vesuvias (vesuvias) wrote in usgamers,

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Game Report: San Juan/Princes of Florence

With a good 66% of my kids out of town I took advantage of the mostly quite house and got some gaming in. I ended up playing two games last night San Juan and The Princes of Florence. We only had 3 players Flare (my wife), Wookie (a good friend) and me.

We played San Juan first and since its one we have played before we finished in about a half hour. I ended up winning but not by much. Flare used her typical "stinky pete" strategy which mainly focuses on her picking the prospector nearly every turn. Normally I wouldn't advise going this route but truth be told she won the first game of San Juan using this strategy, so what do I know. Wookie went invested heavily on the production plant side which was bringing him in a great deal of cards towards the end of the game. Had I not been able to end the game so quickly Wookie clearly would have won. I was able to eek out victory largely because I had an early silver mine on the table (the best of the 5 production buildings), a quarry, a library and a tower. The library and quarry allowed me to build two big 6 cost buildings for only 3 when I choose the builder. I think the library might be a little over-powered but its hard to say just yet.

The second game we played was Princes of Florence. This has been one I have been wanting to break out for awhile (I got it for Christmas and had yet to play it till last night). Since none of us had played the first couple rounds were a bit confusing as I was trying to explain the rules when I didn't have a great grasp of them myself. San Juan was certainly a lot simpler to play and understand than PoF.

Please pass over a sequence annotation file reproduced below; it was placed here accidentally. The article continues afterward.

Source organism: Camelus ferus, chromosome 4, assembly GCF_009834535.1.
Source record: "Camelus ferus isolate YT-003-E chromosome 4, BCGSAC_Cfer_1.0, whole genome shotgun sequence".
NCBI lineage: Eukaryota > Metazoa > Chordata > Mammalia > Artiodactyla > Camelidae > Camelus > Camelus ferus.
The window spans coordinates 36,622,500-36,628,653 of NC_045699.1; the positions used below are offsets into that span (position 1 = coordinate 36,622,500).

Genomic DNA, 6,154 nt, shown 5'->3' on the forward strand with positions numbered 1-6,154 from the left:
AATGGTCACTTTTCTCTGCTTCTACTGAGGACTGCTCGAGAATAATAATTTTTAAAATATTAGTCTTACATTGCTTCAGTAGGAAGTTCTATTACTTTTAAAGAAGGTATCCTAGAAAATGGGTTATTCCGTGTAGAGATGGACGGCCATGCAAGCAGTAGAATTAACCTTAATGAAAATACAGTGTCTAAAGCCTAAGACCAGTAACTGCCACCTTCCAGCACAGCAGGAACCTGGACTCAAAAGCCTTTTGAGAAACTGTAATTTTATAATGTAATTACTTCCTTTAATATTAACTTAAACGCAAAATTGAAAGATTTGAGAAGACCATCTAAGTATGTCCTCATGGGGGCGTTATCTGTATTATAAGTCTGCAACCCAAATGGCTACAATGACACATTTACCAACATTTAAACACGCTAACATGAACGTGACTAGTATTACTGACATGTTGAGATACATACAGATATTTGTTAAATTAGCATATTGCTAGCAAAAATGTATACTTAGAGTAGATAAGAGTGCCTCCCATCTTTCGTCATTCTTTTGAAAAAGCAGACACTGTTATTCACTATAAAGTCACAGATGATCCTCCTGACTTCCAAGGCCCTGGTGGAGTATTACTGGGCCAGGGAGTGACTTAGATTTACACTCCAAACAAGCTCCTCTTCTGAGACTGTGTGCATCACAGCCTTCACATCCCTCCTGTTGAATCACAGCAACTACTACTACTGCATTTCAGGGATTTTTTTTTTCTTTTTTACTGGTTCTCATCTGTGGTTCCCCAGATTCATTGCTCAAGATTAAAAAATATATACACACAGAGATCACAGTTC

In PoF each player gets there own board (similar to Puerto Rico). The idea is to generate the greatest amount of prestige points through completion of works. You need artisans, scholars and theologians to finish these works for you though. These professionals each thrive in certain environments. The more closely your home/palazzo matches the environment that they thrive in the greater the value of the work they produce. The gameplay is a mix of each player trying to improve their own palazzo while simultaneously trying to produce works. When a player produces a work they get an amount of money equal to the value of the work produced. At that time and only at that time they can receive Prestige Points (victory points) instead of actual cash for the value of the work. What this does is create an interesting decision point (do I get more cash to build more building and improvements on my property or take more PP which are what actually determine victory). The building of improvements and buildings on the property is also an interesting spatial relations challenge. This is a result of the buildings all being shaped like complicated Tetris blocks combined with rules not allowing buildings to be placed right next to each other and not allowing anything to move once its placed. The downside of this aspect of the game is that you can very easily screw yourself with poor building/improvement placement at the beginning of the game. The game is played for a total of 7 turns and each turn is broken into 2 phases. The first phase is the auction phase and this really the phase that keeps this game from becoming multiplayer solitaire. The second phase is the action phase where players build buildings, complete works, and look for new professionals. The game does a great job of giving you the feeling that you never have enough time or actions to do everything you want to do (so you have to make tough decisions).

I enjoyed the game as did Wookie but both of us agreed that it needs at least 4 players if not 5 to make it really interesting. With just 3 it was too easy for one player to get in the lead and basically never be caught. Flare hated the game mostly because of the spatial relations aspect of improving your palazzo (she admits to not being very good at those types of tasks). Overall though I feel this is very deep strategic game that has a great many balanced strategies that could all lead to victory. We played in about an hour and a half. With 5 people that all knew how to play you could complete a game in about that same time. However analysis paralysis is a possibility (I am especially guilty of this) so dont be shy in the player nudging ("Yo Ves, a turn completion sometime before Duke Nukem Forever shows up on store shelves would be nice!!").


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